Unexpected Event Could Have Caused Mass Extinction on Earth

If you’re like most people, you may be imagining a global extinction happening due to a huge asteroid striking the Earth or nuclear warfare. Or if you’re willing to be more trendy, you can place your bet on a pandemic for finishing off the world. But neither of these dreadful scenarios could be the best way of causing a mass extinction.

A new study led by astronomy and physics professor Brian Fields from the University of Illinois, Urbana-Champaign, reveals a new hypothesis that would explain at least one mass extinction event from the Earth’s history.

A supernova could be the culprit

On average, a supernova will occur almost once every 50 years in a galaxy that’s about the same size as the Milky Way. Therefore, betting on such an event to explain a mass extinction on Earth seems fairly reasonable. The scientists involved in the new study believe that cosmic rays belonging to a supernova had caused an extinction from 359 million years ago, and it was at the boundary between the Devonian and Carboniferous periods. The researchers also believe that finding radioactive isotopes within Earth’s rock record could confirm their scenario.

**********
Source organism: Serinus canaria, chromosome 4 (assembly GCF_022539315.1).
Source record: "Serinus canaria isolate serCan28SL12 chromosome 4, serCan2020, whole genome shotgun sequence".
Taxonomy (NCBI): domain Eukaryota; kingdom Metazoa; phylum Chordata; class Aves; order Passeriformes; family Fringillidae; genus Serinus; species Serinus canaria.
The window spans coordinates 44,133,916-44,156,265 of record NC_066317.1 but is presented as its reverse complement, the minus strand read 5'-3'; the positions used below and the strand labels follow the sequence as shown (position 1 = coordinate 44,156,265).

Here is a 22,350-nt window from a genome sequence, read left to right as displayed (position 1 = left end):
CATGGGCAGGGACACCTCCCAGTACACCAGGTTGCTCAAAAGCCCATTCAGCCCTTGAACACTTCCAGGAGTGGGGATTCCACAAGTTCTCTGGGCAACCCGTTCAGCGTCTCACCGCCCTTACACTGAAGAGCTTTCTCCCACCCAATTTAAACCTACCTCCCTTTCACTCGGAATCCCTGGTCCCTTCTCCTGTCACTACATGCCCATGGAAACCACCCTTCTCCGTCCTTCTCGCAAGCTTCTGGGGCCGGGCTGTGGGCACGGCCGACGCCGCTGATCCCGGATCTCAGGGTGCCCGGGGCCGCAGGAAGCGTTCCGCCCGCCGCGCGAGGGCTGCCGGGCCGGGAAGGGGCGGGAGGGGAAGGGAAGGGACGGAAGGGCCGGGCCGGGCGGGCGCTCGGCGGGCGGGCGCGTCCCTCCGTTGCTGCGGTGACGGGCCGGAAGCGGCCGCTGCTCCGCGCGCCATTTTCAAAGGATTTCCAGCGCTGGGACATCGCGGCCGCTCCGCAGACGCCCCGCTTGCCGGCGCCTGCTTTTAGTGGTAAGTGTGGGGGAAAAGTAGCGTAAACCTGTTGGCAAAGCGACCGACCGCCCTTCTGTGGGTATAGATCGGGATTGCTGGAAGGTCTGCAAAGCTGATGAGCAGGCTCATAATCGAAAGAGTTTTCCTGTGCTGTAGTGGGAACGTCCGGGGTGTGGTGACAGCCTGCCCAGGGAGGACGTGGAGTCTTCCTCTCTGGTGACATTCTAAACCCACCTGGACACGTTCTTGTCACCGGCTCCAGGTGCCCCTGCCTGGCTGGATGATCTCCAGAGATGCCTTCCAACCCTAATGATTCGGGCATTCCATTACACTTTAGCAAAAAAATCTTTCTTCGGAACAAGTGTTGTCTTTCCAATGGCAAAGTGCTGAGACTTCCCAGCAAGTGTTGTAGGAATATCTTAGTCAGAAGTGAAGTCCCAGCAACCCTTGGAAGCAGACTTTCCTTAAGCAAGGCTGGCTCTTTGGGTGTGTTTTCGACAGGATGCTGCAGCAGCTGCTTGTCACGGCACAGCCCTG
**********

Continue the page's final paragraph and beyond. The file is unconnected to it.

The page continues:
Brian Fields, leader of the study, says:

Earth-based catastrophes such as large-scale volcanism and global warming can destroy the ozone layer, too, but evidence for those is inconclusive for the time interval in question,

Instead, we propose that one or more supernova explosions, about 65 light-years away from Earth, could have been responsible for the protracted loss of ozone.

Whether mass extinctions on Earth happened due to supernovae or not, what’s for sure is that there are far more destructive events in the Cosmos than we all could ever imagine.

The study paper was published in the Proceedings of the National Academy of Sciences.

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